(c)        One million naira (N1, 000.000.00) being general damages for emotional distress, financial and social disability caused to the plaintiff since the 28th January, 1993.

 

In supporting the enhancement of the award in respect of the engine, the respondent has submitted that the court below because, according to the respondent, it is sustained by the body of evidence on record before the court. It is submitted that it is empowered to interfere with the award made by the trial court "where the circumstances calling for such interference are shown to the -appellate court. The cases of Soleh Bonah Overseas (Nig.) Ltd, v. Ayodele (1984) (sic) (it is (1989) 1 NWLR (Pt.99) 549 (a), 563 and Union Bank of Nig. Ltd v. Odusote Bookstore Ltd.(1995)9 NWLR(pt.421)558 have been cited and relied on. It is further submitted that there is counter-evidence on record and that the award of two million naira (N2m) by the court below was right since it was pleaded and proved. The case of Michael Adebowale Dada (1984) 7SC 149@167 is cited and relied on. That the said award was to restore the respondent to the position he would have been if the breach, had not occurred. That it was not a windfall. The case of                         Union Bank Nig. Ltd, v. Ogboh (1991) 1 NWLR (Pt.167) 367 @ 389 is cited and relied on.

 

Now, the court below at pages 189 to 194 of the records, dealt with the said three (3) heads of claim of the respondent and the award made by the trial court. At page 192 thereof, the following appear inter alia:

 

“What did the lower court do in the instant case? In spite of the fact that the appellant neither challenged the pleadings nor evidence in proof of respondent's head of claim, the lower court arbitrarily proceeded to award the respondent N1.5m instead of the N2m claimed for which cogent and uncontroverted evidence had been supplied. In answer to appellant's 4th issue for determination, it must be said, that the award of Nl.5m in respect of the respondent's 1st head of claim was arbitrary and cannot be said to have had any legal basis. The court had no option than to act on the evidence that was before it by awarding a relief sustained by such body of evidence. See Boshali v. Allied Commercial Exporters Ltd. (1965) SCNLR 332 and Calabar East Co. v. Ikot (supra). The issue is accordingly resolved in favour of the appellant adverse as the consequence appears to be".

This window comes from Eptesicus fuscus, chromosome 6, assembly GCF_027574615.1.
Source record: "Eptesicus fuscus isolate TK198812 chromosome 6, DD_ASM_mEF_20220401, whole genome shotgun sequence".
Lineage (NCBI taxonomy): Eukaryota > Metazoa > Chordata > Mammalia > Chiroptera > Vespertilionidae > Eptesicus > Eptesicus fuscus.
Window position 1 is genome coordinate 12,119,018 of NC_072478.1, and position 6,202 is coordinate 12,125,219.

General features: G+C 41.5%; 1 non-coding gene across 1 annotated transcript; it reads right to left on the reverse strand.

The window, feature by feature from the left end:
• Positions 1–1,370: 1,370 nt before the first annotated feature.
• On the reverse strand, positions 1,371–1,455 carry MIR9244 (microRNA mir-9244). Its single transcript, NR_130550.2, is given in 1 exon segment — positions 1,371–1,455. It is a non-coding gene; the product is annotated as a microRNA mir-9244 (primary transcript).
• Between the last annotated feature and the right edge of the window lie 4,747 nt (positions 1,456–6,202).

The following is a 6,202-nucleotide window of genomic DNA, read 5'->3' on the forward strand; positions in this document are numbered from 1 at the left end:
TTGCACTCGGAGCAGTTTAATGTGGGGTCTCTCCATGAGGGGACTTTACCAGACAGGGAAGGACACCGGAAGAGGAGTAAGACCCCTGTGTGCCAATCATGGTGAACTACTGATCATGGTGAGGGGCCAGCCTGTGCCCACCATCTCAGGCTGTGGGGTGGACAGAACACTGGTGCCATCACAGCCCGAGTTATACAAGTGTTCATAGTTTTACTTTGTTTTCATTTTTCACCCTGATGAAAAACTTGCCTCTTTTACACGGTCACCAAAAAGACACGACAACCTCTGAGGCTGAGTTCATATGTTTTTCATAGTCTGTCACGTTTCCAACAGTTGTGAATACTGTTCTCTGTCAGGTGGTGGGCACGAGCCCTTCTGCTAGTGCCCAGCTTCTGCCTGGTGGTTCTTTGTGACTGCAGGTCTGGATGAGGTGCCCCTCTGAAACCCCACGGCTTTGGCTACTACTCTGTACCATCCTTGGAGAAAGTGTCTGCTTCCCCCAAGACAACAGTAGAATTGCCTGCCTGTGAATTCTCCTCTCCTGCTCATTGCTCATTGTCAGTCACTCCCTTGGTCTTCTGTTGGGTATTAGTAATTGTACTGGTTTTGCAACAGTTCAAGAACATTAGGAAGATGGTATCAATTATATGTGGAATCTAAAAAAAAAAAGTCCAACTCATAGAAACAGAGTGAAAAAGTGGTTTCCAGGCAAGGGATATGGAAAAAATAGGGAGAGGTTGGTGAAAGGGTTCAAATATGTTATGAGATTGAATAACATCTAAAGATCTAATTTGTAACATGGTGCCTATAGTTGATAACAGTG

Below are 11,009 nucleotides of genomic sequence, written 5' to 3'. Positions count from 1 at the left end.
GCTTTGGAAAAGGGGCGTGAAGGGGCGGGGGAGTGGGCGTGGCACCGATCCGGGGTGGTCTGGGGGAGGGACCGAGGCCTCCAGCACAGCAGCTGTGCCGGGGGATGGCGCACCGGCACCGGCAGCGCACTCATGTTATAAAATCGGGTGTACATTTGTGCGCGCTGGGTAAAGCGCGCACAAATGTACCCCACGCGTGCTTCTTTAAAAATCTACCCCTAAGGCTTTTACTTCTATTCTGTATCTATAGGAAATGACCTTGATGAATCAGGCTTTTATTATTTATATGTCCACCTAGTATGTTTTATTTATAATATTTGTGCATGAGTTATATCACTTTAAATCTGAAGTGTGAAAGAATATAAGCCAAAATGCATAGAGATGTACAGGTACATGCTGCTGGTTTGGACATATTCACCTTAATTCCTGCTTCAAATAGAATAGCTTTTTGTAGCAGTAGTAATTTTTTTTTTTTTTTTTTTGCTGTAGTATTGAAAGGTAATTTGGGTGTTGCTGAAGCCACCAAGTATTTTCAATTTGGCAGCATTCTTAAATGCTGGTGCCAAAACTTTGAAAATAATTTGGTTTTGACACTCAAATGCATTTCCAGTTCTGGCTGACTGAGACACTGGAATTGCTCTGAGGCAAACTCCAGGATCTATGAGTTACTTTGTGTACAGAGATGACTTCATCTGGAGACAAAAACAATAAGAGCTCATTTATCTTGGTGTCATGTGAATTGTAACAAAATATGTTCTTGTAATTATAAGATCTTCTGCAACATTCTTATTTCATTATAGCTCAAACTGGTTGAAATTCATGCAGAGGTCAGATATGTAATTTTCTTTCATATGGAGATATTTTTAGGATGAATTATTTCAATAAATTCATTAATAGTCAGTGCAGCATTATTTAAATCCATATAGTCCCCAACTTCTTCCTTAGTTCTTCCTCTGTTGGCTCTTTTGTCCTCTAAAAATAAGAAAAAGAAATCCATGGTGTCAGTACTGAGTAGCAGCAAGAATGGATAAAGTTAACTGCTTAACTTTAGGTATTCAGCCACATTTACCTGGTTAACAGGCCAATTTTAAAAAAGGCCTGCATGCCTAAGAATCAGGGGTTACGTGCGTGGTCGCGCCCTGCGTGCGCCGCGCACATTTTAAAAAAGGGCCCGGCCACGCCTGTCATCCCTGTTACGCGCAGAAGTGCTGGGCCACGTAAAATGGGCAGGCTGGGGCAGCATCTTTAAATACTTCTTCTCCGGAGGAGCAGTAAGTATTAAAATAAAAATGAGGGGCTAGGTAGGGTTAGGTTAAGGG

I must confess that the underlined sentence is worrisome to me. This is because, if issue 4 is resolved in favour of the appellant that is the same appellant in this appeal  then it could not have enhanced the said award.

 

That Issue 4 of the appellant reads as follows:

 

“Whether there was any basis for the award of N1, 500.000.00 (one million, five hundred thousand naira) after the learned trial judge had held that lie does not believe the plaintiff/respondent's evidence on the cost of engine?”

 

This issue is very clear and unambiguous. Surprisingly and with respect erroneously, the court below at page 194 of the records, stated inter alia as follows:

 

"The appellant's 4th and 5th issue (sic) must have been formulated with a view that at this level, we review the damages awarded to the respondent if we find the lower court's award incorrect. The Supreme Court has provided conditions by virtue of which an appellate court will be justified in interfering with the award of damages made by the trial court. These are ......... "

 

(the underlining mine)

 

With respect, nothing can be far from the truth in respect of my underlined statement. As rightly submitted in the appellant's brief, firstly, the issue was raised by the court below, suo motu. This court has in many decided cases, deprecated a court raising a matter/point suo motu, without affording the parties, the opportunity of addressing it on the matter/point as it amounts to a denial of fair hearing guaranteed in Section 33(1) of the 1979 Constitution of the Federal Republic of Nigeria now Section 36(1) of the 1999 Constitution. See the cases of Odiase v. Agbo (1972) 1 ANLR (pt.1) 170;  Alhaji Otapo v. Alhaji Sunmonu  (1987) 2 NWLR   (Pt.58)   587;  and   recently,  Mallam Mohammed v. Alhaji  Mohammed (2005) All FWLR .275) 502 @ 508, 516 citing other cases therein and Mrs. Fombo v. Rivers State Housing and Property Development Authority (2005) 5 SCNJ. 213  also citing some other cases therein, just to mention but a few.